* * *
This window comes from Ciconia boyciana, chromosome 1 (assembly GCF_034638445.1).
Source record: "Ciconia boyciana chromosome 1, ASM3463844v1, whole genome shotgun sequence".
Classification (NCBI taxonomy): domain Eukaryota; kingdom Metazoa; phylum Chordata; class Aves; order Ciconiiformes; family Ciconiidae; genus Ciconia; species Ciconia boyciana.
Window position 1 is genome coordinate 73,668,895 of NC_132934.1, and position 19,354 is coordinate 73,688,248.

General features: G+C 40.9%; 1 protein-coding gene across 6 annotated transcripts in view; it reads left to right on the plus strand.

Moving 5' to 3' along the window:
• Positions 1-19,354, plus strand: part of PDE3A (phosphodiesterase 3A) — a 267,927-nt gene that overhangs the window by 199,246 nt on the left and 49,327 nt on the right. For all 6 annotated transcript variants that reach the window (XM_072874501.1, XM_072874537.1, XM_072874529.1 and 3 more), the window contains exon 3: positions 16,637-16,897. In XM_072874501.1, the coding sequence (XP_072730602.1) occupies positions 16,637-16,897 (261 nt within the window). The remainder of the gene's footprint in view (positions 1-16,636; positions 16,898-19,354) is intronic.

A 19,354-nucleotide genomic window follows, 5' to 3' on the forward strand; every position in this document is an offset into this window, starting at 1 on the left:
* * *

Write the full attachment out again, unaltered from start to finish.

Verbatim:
This window comes from Ciconia boyciana, chromosome 1 (assembly GCF_034638445.1).
Source record: "Ciconia boyciana chromosome 1, ASM3463844v1, whole genome shotgun sequence".
Classification (NCBI taxonomy): domain Eukaryota; kingdom Metazoa; phylum Chordata; class Aves; order Ciconiiformes; family Ciconiidae; genus Ciconia; species Ciconia boyciana.
Window position 1 is genome coordinate 73,668,895 of NC_132934.1, and position 19,354 is coordinate 73,688,248.

General features: G+C 40.9%; 1 protein-coding gene across 6 annotated transcripts in view; it reads left to right on the plus strand.

Moving 5' to 3' along the window:
• Positions 1-19,354, plus strand: part of PDE3A (phosphodiesterase 3A) — a 267,927-nt gene that overhangs the window by 199,246 nt on the left and 49,327 nt on the right. For all 6 annotated transcript variants that reach the window (XM_072874501.1, XM_072874537.1, XM_072874529.1 and 3 more), the window contains exon 3: positions 16,637-16,897. In XM_072874501.1, the coding sequence (XP_072730602.1) occupies positions 16,637-16,897 (261 nt within the window). The remainder of the gene's footprint in view (positions 1-16,636; positions 16,898-19,354) is intronic.

A 19,354-nucleotide genomic window follows, 5' to 3' on the forward strand; every position in this document is an offset into this window, starting at 1 on the left: